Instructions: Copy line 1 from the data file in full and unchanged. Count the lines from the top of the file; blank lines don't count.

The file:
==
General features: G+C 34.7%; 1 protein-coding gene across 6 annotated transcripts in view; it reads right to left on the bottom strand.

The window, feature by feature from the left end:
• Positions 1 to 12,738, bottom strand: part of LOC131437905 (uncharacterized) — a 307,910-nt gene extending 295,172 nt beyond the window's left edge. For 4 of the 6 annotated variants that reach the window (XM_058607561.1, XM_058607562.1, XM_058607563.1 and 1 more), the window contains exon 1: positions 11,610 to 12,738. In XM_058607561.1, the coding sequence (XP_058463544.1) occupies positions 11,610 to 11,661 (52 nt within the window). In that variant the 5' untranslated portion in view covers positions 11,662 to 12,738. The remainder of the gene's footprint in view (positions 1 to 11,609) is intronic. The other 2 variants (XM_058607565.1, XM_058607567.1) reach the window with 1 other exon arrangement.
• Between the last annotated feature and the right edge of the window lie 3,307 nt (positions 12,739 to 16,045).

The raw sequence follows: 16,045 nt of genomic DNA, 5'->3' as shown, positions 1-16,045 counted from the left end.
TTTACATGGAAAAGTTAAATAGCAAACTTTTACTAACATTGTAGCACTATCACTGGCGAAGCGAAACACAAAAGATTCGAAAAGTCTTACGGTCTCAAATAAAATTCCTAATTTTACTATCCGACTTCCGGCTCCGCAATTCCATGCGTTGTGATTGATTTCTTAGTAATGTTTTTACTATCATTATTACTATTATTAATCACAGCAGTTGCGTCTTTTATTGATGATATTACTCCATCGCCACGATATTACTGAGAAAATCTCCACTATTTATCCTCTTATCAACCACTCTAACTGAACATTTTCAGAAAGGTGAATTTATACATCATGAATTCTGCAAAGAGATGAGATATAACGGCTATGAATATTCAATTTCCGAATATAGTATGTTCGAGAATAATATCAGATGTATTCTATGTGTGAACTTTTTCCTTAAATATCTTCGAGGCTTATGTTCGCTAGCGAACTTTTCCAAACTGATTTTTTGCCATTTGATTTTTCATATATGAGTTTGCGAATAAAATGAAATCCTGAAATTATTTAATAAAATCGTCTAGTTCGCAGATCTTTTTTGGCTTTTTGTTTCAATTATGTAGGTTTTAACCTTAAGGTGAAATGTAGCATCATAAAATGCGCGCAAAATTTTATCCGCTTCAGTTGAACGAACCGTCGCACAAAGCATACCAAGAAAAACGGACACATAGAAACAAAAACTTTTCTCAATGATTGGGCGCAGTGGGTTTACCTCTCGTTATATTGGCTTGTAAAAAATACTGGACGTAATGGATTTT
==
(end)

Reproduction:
General features: G+C 34.7%; 1 protein-coding gene across 6 annotated transcripts in view; it reads right to left on the bottom strand.